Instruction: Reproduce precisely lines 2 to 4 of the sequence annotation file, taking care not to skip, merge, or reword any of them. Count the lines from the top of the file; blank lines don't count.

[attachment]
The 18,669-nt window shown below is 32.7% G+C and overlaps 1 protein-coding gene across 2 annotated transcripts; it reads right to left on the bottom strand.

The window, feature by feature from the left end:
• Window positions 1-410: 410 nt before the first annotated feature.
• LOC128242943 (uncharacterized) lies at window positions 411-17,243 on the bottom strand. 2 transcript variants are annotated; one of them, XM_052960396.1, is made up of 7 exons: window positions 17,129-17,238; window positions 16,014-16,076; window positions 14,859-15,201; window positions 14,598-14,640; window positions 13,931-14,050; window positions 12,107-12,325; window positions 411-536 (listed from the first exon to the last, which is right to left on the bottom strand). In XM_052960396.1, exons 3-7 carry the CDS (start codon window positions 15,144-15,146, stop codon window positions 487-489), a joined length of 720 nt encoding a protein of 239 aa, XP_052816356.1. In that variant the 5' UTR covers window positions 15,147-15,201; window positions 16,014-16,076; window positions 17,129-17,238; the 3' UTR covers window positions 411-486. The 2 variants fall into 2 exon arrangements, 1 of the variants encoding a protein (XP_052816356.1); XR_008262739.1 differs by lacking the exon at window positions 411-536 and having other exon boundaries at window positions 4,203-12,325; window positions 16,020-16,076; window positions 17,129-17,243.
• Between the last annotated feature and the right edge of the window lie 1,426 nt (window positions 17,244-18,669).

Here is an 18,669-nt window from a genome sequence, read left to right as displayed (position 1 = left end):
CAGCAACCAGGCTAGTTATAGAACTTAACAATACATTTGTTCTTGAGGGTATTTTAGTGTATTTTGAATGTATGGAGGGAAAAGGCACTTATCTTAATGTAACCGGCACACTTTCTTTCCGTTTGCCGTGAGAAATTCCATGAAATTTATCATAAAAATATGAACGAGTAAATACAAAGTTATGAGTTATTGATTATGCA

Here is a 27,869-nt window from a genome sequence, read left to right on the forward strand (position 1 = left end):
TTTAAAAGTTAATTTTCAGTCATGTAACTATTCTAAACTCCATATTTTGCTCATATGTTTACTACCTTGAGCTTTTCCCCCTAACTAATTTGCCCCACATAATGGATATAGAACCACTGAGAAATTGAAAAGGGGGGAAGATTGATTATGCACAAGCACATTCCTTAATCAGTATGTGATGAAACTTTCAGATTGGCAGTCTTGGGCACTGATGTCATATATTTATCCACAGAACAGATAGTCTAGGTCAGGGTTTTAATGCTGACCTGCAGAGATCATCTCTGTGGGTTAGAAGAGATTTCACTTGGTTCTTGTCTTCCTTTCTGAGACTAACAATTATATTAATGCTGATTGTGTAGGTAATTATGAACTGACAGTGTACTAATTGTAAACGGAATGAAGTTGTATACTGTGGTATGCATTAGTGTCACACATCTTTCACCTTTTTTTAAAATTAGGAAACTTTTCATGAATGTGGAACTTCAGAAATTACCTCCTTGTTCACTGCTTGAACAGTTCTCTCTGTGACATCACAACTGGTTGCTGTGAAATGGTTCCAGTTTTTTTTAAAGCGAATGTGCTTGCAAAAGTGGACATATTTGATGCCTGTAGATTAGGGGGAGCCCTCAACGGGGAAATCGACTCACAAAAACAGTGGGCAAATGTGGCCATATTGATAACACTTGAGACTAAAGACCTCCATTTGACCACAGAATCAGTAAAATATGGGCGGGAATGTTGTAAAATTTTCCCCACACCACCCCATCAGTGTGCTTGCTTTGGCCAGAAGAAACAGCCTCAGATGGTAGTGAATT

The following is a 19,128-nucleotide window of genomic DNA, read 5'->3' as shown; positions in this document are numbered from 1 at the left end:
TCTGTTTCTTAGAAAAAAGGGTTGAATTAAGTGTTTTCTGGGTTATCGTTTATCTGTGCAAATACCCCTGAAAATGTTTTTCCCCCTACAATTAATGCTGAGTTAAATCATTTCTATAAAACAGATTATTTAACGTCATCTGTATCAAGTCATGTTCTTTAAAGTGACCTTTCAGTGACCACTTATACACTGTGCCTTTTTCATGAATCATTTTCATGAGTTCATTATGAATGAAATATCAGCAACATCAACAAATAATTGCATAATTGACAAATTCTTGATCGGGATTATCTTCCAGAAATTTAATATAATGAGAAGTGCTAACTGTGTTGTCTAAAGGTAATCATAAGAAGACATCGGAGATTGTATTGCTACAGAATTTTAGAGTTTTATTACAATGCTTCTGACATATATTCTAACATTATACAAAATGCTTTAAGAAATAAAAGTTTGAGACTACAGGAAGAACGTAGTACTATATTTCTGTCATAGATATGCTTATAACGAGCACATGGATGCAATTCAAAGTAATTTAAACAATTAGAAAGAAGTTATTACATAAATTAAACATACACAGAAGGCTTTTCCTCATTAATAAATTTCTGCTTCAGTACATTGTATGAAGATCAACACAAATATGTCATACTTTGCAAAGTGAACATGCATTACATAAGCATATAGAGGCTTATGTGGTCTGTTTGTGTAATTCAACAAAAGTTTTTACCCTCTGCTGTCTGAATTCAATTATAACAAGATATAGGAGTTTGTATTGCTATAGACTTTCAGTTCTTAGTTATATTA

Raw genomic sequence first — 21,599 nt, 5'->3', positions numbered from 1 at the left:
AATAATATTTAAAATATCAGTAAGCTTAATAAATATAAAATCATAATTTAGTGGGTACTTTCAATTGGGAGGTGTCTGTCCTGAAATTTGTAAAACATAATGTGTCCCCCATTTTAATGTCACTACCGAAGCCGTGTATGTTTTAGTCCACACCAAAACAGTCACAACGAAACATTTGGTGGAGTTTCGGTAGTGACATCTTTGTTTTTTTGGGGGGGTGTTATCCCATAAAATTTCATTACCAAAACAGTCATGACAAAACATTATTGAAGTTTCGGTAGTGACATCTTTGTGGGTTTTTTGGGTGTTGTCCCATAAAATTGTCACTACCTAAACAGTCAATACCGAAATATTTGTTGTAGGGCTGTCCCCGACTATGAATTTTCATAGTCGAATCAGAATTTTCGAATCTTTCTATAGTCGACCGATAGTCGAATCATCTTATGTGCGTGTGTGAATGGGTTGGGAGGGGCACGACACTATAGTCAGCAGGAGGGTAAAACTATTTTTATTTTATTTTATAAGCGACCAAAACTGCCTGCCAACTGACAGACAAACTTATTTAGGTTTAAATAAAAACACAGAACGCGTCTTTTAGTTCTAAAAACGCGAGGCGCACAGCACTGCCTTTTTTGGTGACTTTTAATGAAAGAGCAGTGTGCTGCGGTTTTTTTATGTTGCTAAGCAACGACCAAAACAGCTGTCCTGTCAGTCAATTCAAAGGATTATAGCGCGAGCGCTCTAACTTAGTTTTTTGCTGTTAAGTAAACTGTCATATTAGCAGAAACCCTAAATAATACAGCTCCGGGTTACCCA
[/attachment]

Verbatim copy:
The window, feature by feature from the left end:
• Window positions 1-410: 410 nt before the first annotated feature.
• LOC128242943 (uncharacterized) lies at window positions 411-17,243 on the bottom strand. 2 transcript variants are annotated; one of them, XM_052960396.1, is made up of 7 exons: window positions 17,129-17,238; window positions 16,014-16,076; window positions 14,859-15,201; window positions 14,598-14,640; window positions 13,931-14,050; window positions 12,107-12,325; window positions 411-536 (listed from the first exon to the last, which is right to left on the bottom strand). In XM_052960396.1, exons 3-7 carry the CDS (start codon window positions 15,144-15,146, stop codon window positions 487-489), a joined length of 720 nt encoding a protein of 239 aa, XP_052816356.1. In that variant the 5' UTR covers window positions 15,147-15,201; window positions 16,014-16,076; window positions 17,129-17,238; the 3' UTR covers window positions 411-486. The 2 variants fall into 2 exon arrangements, 1 of the variants encoding a protein (XP_052816356.1); XR_008262739.1 differs by lacking the exon at window positions 411-536 and having other exon boundaries at window positions 4,203-12,325; window positions 16,020-16,076; window positions 17,129-17,243.